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Review: The Brink Sees Steve Bannon As a Nitwit’s Idea of an Intellectual

Alison Klayman’s fly-on-the-wall documentary cuts Trump’s Rasputin down to size but doesn’t completely dismiss his power.

Chris Barsanti



The Brink
Photo: Magnolia Pictures

To paraphrase Fran Lebowitz on Donald Trump, conservative firebrand Steve Bannon is a nitwit’s idea of an intellectual. A semi-book-smart gadfly with a decent sense of humor, the vainglorious Bannon thinks in century-spanning terms that always involve him and his cohorts standing heroically at the barricades defending Western civilization. This portrait of Bannon comes through with sharp clarity in Alison Klayman’s immersive documentary on the Republican party’s new Lee Atwater—or maybe their Sun-Tzu, as Bannon would likely prefer. In some ways, The Brink serves as a visual addendum to Devil’s Bargain, Joshua Green’s electric and somewhat terrifying 2017 book describing Bannon’s “storming of the presidency” and his battle plan for the nation-changing “populist” revolt whose opening salvo was the election of Trump to the presidency of the United States.

Starting in the fall of 2017, Klayman tagged along after Bannon while he launched into his post-Trump career. Red-eyed, snaggle-haired, and powered by Red Bull and a river of Citizens United-cloaked funding from the people he proudly terms “deplorables,” Bannon doesn’t seem to be letting anything get to him. This, even though that August he had been pushed out as Trump’s chief strategist—possibly in part because Devil’s Bargain’s take on him as the brains behind the operation upset the president. The Bannon we see on film isn’t holding grudges. He’s charging forward, pushing the same nativist message that he funneled through Trump, carrying water for every paleo-conservative candidate he can find at the Conservative Political Action Conference, and even still hanging out and happily joshing with Green.

For much of the documentary’s fast-paced and verbally clangorous running time, Klayman shows Bannon in his preferred state of happy malcontent as he tries to extend his brand outside of the United States. Styling himself as the strategist for the “global revolt,” Bannon flits around Europe through late 2017 into 2018, helping to stoke the fires lit by proto-fascists like Hungary’s Viktor Orban, France’s Marine Le Pen, and the U.K.’s Nigel Farage. The meetings Klayman records with Bannon and his white European anti-immigrant confederates, all of them high on Trump and Brexit as they hash out a way to unite their message as “The Movement,” could serve as a helpful rogues’ gallery for historians looking back at this hinge moment decades from now. Back in America, Bannon puts together a stable of candidates he thinks best equipped to carry forward the Trumpian message of Muslim bans, tariffs, and America First-ness. His first choice? Judge Roy Moore.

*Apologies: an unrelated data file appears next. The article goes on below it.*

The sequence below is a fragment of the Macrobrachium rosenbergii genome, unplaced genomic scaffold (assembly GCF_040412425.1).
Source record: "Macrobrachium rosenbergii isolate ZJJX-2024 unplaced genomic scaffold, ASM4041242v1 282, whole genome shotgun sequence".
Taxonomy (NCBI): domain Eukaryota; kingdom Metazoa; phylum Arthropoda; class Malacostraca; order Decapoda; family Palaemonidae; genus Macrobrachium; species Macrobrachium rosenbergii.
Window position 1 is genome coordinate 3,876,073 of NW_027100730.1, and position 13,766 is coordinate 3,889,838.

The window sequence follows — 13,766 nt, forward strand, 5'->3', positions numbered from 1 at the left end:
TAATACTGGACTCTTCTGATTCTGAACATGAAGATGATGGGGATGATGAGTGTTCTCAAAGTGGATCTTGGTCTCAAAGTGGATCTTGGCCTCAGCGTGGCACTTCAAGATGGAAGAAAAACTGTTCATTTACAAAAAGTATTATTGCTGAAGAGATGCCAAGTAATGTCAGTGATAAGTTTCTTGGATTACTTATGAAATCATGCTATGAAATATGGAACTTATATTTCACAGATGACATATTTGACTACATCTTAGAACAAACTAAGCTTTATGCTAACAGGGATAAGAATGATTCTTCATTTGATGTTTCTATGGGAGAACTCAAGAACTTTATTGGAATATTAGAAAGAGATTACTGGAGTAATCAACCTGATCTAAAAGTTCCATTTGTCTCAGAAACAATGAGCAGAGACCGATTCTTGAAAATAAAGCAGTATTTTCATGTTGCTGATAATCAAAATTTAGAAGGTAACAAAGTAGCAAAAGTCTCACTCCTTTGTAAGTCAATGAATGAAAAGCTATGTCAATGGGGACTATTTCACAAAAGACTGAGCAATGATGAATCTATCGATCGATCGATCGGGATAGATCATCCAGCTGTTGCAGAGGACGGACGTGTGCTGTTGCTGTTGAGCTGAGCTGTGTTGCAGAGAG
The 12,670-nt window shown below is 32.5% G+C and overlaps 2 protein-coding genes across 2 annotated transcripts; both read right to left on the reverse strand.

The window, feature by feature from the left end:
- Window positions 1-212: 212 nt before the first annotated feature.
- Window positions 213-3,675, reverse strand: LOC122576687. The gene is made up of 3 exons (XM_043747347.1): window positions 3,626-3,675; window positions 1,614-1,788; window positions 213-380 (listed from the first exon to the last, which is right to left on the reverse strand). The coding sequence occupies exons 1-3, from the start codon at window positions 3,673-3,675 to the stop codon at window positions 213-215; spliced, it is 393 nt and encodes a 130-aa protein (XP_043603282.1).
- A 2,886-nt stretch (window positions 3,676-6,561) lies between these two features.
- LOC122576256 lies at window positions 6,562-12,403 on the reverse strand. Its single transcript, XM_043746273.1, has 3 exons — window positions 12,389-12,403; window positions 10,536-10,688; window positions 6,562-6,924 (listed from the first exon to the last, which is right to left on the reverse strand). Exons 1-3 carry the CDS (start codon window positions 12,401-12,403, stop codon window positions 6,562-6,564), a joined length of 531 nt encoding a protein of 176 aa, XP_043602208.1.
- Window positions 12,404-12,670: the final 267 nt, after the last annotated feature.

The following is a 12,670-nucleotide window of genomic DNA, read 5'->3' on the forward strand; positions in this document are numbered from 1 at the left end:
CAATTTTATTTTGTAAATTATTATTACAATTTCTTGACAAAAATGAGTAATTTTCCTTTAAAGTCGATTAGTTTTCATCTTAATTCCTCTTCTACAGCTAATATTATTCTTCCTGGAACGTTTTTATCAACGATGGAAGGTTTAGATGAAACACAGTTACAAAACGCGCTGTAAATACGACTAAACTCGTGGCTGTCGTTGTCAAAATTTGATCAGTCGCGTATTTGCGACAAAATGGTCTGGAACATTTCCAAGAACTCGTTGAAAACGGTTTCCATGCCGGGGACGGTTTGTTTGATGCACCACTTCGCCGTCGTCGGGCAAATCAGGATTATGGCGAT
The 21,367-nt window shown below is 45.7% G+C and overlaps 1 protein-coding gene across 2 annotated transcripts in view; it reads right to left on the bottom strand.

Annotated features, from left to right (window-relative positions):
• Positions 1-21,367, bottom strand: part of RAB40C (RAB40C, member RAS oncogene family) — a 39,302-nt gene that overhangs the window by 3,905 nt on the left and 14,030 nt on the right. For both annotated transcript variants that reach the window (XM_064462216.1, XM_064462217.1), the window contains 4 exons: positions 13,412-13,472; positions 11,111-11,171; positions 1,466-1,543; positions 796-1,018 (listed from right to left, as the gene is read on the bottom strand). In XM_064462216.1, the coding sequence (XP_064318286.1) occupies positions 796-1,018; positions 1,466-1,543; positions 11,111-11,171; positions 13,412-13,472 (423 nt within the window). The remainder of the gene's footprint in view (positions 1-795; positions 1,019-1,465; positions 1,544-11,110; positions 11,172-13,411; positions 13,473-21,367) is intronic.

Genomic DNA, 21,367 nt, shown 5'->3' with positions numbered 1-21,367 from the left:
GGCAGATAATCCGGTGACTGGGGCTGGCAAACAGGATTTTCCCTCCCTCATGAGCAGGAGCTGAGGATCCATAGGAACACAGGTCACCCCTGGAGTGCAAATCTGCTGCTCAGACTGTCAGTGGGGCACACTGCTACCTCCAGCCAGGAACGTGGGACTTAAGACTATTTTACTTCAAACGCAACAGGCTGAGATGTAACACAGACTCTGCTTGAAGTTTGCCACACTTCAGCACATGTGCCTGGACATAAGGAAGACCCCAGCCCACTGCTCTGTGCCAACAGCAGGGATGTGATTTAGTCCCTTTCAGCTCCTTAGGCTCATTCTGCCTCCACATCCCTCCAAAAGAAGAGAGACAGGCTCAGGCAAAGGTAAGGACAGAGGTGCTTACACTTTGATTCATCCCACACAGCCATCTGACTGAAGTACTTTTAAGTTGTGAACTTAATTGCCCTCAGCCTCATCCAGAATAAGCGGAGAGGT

The results are mostly a disaster, with Bannon’s American candidates being resoundingly defeated and the Euro populists hitting what looks in the movie to be a peak. Throughout it all, Bannon keeps his stubbled chin high, even after being defenestrated from Breitbart and losing his Mercer family funding in early 2018 after Michael Wolff’s Fire and Fury showed him exhibiting insufficient fealty to the glory of Trump. (Though Bannon clearly thinks of Trump as, at best, a useful idiot, Klayman doesn’t have the journalistic chops to get him to cop to it on camera; hers is a more insinuative and less confrontational style of political documentary.) The Brink suggests somewhat strongly that the fight is maybe more important than victory for Bannon. One especially effective segment intercuts footage of chaotic unrest in Europe, including images of Germans chasing down refugees in a kind of impromptu purge, while one of the architects of that chaos zooms high above in his private jet.

Like the most successful trolls, Bannon has mastered the art of turning a face of pure sincerity to those he considers less sophisticated and delivering his fire-and-fury sermons with a wink to the writers he so loves being interviewed by. Klayman stitches together a montage of Bannon in a series of MAGA hat-filled conference rooms declaring “divine providence” was responsible for Trump’s election. To Klayman, or around his crew of Breitbart editors or Politico writers, Bannon is more prone to wry sarcasm, such as his pondering semi-seriously about a pro-Trump film he’s just made, “How would Leni Riefenstahl cut that scene?”

But when he’s on the spot, Bannon can’t always wiggle out of it. When a Guardian reporter tries to pin him down on his “globalist” George Soros commentary being an anti-Semitic dog whistle, Bannon manages an uncharacteristically weak defense, leading the reporter to snap, “You need to stop smirking.” But he can’t. This fight is the game of Bannon’s life. He’s putting everything he has in to it, to the point of musing to Klayman at one point about whether there’s even a purpose for having a “personal life.” But it’s still a game.

Director: Alison Klayman Distributor: Magnolia Pictures Running Time: 93 min Rating: NR Year: 2019 Buy: Video

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